On Common Era, their second full-length album and first for the influential experimental label Kranky, Belong serve up heavy dollops of layered, atmospheric shoegaze and dark, psychedelic post-punk. A New Orleans duo formed in 2002, Belong produce hazy gray and pink clouds of ethereal noise and melody reminiscent of My Bloody Valentine, early Chapterhouse, Slowdive, and (in their lo-fi sensibility and forward thinking) Flying Saucer Attack. Scintillating swells of sound pulse and expand, ebb and flow over simple programmed drumbeats that could be found on a Jesus and Mary Chain or The Cure record. Lackadaisical, understated male vocals, sometimes cavernous with reverb, are blended in with the other ingredients of this oceanic blackberry swirl; lyrics are difficult to make out.
“Come See” kicks off the album with a roar, showcasing the duo’s aesthetic at its best. This heady music invoked out of the ether by Turk Deitrich and Mike Jones on Common Era, their first album since 2006’s October Language (Carpark), might be compared with other recent indie bands resurrecting the noisier, edgier side of shoegaze, such as Weekend (see their recent Sports album for Slumberland Records), Tamaryn, Film School, or a less rocked-up A Place to Bury Strangers, the latter two bands being fellow worshippers at the idol of Robert Smith. Belong’s sonic textures are shaped by guitars and keyboards, both processed through various effects. Their more avant-garde textures might be compared to the work of Fennesz. Further back in time, dark gothic post-punk music like The Cure (especially their Faith, Seventeen Seconds and Pornography albums) and Joy Division and ur-gazers My Bloody Valentine are likely signposts for this Southern duo. “Keep Still” creates a storm, a vortex of massive, reverberating sound. A soupcon of Krautrock can be discerned on a couple of tracks as well.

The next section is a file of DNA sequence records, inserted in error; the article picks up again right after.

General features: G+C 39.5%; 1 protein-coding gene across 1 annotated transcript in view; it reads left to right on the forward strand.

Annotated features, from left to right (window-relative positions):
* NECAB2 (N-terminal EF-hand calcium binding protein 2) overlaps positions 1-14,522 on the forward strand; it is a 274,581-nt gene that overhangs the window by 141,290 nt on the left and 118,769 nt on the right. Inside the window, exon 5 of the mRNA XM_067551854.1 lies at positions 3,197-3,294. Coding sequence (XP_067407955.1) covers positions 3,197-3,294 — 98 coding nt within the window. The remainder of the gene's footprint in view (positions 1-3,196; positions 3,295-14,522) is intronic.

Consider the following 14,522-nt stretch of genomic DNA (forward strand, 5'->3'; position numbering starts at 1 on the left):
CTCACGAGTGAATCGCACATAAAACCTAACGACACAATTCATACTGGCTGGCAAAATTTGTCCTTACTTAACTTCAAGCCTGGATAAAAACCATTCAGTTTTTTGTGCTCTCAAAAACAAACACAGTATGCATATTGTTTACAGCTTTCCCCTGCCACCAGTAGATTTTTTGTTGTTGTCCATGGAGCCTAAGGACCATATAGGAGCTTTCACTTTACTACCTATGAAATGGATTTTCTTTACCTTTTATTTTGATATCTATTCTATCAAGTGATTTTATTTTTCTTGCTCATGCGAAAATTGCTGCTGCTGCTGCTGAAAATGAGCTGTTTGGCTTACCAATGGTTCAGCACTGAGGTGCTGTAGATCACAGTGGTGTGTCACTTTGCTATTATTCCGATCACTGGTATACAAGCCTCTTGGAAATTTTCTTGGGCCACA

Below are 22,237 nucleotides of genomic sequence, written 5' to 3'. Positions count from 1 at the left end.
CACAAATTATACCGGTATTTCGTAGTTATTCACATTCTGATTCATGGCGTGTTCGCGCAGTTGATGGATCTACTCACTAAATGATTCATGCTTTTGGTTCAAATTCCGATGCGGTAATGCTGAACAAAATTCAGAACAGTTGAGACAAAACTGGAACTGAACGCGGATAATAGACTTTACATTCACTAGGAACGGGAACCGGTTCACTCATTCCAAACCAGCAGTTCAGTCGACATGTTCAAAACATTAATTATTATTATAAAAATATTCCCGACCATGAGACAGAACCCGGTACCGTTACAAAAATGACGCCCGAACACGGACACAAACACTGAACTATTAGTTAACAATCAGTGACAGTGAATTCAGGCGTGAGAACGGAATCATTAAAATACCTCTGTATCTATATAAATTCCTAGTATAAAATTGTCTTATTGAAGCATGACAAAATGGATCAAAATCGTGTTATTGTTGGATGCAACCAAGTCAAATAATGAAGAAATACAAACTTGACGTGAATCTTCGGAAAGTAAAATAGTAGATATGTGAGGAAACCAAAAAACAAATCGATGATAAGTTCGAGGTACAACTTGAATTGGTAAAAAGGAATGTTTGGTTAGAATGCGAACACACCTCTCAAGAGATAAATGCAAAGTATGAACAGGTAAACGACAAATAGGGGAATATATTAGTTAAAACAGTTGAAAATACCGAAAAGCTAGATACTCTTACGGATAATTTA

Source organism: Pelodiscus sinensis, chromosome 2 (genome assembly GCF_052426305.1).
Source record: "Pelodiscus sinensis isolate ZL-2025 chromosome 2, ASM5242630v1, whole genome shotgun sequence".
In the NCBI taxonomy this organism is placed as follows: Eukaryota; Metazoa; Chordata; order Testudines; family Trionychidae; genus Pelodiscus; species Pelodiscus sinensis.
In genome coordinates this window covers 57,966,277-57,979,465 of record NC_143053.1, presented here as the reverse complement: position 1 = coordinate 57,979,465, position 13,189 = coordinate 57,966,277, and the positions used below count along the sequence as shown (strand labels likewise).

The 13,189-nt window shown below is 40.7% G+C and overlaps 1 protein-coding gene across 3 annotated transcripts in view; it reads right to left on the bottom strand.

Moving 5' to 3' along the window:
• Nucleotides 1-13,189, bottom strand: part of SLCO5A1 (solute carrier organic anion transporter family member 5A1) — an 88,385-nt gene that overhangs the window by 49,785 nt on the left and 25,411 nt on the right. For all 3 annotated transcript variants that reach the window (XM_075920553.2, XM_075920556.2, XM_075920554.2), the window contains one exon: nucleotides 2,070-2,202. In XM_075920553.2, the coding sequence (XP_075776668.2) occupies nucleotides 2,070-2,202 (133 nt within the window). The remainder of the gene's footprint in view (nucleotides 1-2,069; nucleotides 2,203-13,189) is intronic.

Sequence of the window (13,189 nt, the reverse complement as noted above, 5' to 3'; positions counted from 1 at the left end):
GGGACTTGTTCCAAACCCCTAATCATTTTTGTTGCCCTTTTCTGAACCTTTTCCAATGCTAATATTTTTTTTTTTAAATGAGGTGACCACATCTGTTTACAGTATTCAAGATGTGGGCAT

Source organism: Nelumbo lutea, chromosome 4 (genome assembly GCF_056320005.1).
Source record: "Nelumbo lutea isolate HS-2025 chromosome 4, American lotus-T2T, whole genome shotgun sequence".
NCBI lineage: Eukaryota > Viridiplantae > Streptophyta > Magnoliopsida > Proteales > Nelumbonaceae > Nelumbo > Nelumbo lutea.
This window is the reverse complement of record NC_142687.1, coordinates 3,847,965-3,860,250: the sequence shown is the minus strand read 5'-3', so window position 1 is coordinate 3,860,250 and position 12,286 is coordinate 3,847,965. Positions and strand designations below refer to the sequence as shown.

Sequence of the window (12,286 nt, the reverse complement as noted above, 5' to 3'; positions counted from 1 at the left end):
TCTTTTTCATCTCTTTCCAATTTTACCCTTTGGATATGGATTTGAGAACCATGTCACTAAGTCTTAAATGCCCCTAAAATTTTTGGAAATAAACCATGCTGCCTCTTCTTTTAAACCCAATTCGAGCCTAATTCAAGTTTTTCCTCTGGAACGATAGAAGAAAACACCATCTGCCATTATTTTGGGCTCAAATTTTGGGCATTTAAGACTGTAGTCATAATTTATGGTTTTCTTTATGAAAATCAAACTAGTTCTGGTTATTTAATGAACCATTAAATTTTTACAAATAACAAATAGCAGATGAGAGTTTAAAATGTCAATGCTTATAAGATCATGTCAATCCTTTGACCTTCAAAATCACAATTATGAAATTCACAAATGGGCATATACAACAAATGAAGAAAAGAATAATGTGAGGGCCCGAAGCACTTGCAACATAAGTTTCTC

Although this album will appeal to fans of this range of musical styles, it doesn’t represent a huge advance sonically for Belong from their previous work. At times the record can seem a bit overly foggy or swampy (miasmic I mean—thank you, Simon Reynolds) in its relentless production of sonic haze, as though one were hearing them play at the other end of a vast cave. Also, although I understand that they are going for 1980s minimalism with their beats, a little more rhythmic variety might be a good thing. But in the right listening context, Common Era is a bewitching brew and boasts its own singular, swooning accessibility. For example, “Different Heart,” though shrouded in pink noise, is a winsome pop song.Visit: Belong | Kranky
Purchase: Insound | eMusic